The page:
Applications for fall 2020 are also being accepted at this time. The free application for ESCC and the AAC can be found at Recruiters are reaching out to those students who have already completed applications, answering their questions and working with them to complete any applications or forms, like the FAFSA.

Students who plan to attend ESCC/AAC during the fall semester must complete the 2020-21 FAFSA at using school code in 001015.

“Whether you’ve been with us in the past or you’re thinking about starting a degree or certificate program, we’re here to help you keep your momentum going,” Rodgers said.

ESCC President’s Note to Students

ESCC President’s Note to Students

To our students,

I hope you are all doing well. We’re reaching the end of our first week away from campus, so I wanted to give you a message of encouragement.

At Enterprise State and the Alabama Aviation College, we care about each of you. No matter the circumstance, we want you to have an excellent education, and your success is important to us.

We have a great team of educators and staff members who are dedicated to helping you, whether that be on campus or online. Your instructors have worked hard to get classes online in record time while providing you with resources to help you with this transition. Continue to stay in contact with your instructors if you have any question about your classes.

I am so proud of how you have adapted to recent changes and have kept a positive attitude through it all. Keep up the great work! I know you all will continue to work hard in your classes and finish the semester strong. For our students who have labs or other hands-on learning requirements for your classes, please know that we are working every day to figure these situations out.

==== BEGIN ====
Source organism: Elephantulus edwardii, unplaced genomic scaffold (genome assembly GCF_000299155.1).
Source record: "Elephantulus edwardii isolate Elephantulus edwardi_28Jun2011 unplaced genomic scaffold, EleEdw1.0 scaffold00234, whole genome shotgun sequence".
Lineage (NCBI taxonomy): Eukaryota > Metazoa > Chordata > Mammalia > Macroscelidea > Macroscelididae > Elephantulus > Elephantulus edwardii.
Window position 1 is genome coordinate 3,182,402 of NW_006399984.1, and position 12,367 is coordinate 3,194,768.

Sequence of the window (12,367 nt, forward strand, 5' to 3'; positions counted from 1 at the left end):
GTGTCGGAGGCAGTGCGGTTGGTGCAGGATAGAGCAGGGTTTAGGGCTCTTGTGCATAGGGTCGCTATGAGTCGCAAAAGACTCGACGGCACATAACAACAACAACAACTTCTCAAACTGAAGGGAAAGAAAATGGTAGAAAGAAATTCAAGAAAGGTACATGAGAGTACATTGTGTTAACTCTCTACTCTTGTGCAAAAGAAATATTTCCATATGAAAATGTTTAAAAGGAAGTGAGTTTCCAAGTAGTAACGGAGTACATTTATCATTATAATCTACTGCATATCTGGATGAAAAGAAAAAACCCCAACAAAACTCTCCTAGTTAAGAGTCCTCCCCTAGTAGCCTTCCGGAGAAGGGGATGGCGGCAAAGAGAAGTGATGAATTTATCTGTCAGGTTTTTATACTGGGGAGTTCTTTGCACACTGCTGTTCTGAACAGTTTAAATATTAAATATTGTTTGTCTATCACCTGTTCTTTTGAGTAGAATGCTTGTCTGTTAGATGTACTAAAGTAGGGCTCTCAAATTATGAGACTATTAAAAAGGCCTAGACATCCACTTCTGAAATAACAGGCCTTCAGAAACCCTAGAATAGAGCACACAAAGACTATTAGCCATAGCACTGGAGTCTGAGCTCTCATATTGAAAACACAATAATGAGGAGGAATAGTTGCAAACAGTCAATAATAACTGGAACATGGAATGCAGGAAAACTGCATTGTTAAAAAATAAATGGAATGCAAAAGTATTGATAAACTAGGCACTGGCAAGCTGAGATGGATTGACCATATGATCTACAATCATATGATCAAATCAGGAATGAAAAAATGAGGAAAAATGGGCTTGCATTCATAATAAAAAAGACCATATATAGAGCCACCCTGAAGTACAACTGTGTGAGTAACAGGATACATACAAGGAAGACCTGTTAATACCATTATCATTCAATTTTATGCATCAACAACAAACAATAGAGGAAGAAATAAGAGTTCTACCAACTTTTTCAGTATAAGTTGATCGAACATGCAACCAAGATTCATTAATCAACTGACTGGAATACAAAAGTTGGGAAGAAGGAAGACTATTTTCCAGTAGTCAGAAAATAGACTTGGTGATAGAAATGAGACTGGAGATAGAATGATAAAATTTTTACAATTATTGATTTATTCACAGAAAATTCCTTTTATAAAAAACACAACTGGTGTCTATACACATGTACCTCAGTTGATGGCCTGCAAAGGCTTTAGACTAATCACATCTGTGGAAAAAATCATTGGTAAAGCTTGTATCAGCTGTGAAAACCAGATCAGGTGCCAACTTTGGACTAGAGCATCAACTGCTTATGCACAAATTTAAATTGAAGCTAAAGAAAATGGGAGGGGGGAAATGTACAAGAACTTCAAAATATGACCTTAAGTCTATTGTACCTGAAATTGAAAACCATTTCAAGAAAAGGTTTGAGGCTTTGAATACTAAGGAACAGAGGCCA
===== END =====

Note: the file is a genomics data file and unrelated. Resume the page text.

While we are away from campus, please stay safe and follow the guidelines in place from Gov. Kay Ivey, the Alabama Department of Health, and the CDC. Along with providing great instruction to you, your safety is our highest priority, so I encourage you to make smart decisions regarding your health and the others around you.

Though campuses are closed, we are still here to help you if you have any questions. You can reach us through our information emails. Enterprise students can email Our AAC students are asked to email These emails will be monitored by our staff over the next few weeks so that we do not miss any questions from you. Our main line (334) 347-2623will be operational again on Monday. Calls or messages will be sent to the appropriate staff members to answer any questions. Remember, all services through Boll Weevil Central, SSS, and the Learning Resource Center (library resources) continue to be available. If you have a question regarding any of these services, please send an email to our information emails.

Please continue to check your Canvas accounts and our social media accounts regularly. We will use these and other means to stay in contact with you and keep you updated on a possible return to campus.

These past few days have been busy for everyone as we took all instruction online. Thank you for your cooperation and patience during this transition, and keep up the momentum in your classes.

Stay safe. Stay Weevil Strong.

President Rodgers

ESCC/AAC meeting student needs during closures, provides sports updates

ESCC/AAC meeting student needs during closures, provides sports updates

Enterprise State Community College and the Alabama Aviation College are working to ease the transition to online learning for students, faculty and staff while sports faculty are preparing for possible changes in college sports.

Following a decision from Alabama Community College System on Friday, March 13, ESCC/AAC announced campus closures to students and the move to online instruction from March 17-April 3. On Sunday, March 15, Gov. Kay Ivey authorized state employees to remotely, prompting full closures for students and non-essential faculty and staff.

“All of our Enterprise State and Aviation College campuses will be closed from March 17-April 3,” ESCC President Matt Rodgers said. “While the campuses will be closed, our employees will continue to work remotely to serve our students. Only essential staff will be on campus on an as-needed basis.”